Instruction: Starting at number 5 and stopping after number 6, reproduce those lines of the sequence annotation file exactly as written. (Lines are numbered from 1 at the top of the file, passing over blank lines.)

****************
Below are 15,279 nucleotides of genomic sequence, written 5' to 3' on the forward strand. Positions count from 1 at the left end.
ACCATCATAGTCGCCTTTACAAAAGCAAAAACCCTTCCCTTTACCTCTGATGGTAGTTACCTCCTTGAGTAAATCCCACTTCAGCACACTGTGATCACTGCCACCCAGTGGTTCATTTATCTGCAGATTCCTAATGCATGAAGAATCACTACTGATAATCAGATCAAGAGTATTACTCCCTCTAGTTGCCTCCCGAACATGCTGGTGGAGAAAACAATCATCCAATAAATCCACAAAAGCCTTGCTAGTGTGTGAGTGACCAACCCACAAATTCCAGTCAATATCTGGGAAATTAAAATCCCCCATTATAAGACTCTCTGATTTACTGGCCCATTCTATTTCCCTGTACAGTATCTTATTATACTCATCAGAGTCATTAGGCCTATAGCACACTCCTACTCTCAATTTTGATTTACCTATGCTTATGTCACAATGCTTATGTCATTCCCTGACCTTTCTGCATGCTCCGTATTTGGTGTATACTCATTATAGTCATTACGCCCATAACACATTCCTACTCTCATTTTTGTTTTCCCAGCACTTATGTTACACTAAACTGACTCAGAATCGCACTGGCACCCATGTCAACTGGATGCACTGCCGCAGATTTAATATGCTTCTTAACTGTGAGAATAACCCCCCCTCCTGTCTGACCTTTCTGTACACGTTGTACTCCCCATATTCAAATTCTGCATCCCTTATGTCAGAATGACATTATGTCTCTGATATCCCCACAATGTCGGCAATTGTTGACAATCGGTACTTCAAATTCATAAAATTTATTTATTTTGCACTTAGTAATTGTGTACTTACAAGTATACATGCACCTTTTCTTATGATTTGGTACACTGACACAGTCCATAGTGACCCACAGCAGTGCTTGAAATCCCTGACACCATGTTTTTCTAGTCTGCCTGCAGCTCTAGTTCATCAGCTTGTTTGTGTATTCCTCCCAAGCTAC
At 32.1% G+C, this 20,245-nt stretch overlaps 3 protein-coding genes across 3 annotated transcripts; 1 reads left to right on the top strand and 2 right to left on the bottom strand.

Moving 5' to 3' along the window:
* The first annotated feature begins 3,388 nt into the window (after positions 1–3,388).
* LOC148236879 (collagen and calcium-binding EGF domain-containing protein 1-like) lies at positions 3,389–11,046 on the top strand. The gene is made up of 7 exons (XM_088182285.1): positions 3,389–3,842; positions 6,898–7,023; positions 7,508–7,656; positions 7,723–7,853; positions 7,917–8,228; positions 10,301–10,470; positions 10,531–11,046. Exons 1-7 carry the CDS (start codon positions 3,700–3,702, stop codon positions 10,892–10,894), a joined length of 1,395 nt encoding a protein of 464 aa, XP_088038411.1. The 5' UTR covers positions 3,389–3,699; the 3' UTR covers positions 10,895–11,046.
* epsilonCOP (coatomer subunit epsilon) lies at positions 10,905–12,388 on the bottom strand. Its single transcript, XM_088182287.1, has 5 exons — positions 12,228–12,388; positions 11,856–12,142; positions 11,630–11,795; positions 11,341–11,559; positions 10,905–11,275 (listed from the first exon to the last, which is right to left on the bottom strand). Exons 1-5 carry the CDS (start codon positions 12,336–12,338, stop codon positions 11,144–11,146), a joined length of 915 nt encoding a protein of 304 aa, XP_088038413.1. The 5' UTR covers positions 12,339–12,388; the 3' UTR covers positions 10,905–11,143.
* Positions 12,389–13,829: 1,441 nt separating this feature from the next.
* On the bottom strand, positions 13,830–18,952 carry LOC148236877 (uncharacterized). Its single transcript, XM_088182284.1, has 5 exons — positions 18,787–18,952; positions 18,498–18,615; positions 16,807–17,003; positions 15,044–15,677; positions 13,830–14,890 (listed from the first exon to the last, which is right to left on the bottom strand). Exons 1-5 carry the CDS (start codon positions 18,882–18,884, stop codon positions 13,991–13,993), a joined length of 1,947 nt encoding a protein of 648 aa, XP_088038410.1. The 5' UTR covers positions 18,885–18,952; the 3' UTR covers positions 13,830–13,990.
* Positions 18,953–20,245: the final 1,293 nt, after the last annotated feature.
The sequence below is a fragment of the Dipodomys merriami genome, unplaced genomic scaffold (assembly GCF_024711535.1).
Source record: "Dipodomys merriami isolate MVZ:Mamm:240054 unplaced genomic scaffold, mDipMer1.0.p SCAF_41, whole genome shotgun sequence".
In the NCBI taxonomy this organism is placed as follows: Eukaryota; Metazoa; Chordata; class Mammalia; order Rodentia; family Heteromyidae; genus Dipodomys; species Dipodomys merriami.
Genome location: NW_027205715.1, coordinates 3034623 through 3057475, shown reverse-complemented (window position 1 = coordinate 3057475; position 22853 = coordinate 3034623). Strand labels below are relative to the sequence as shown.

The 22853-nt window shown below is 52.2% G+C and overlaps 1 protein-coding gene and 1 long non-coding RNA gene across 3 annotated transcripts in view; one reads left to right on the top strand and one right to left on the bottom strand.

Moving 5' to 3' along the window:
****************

* The first annotated feature begins 3,388 nt into the window (after positions 1–3,388).
* LOC148236879 (collagen and calcium-binding EGF domain-containing protein 1-like) lies at positions 3,389–11,046 on the top strand. The gene is made up of 7 exons (XM_088182285.1): positions 3,389–3,842; positions 6,898–7,023; positions 7,508–7,656; positions 7,723–7,853; positions 7,917–8,228; positions 10,301–10,470; positions 10,531–11,046. Exons 1-7 carry the CDS (start codon positions 3,700–3,702, stop codon positions 10,892–10,894), a joined length of 1,395 nt encoding a protein of 464 aa, XP_088038411.1. The 5' UTR covers positions 3,389–3,699; the 3' UTR covers positions 10,895–11,046.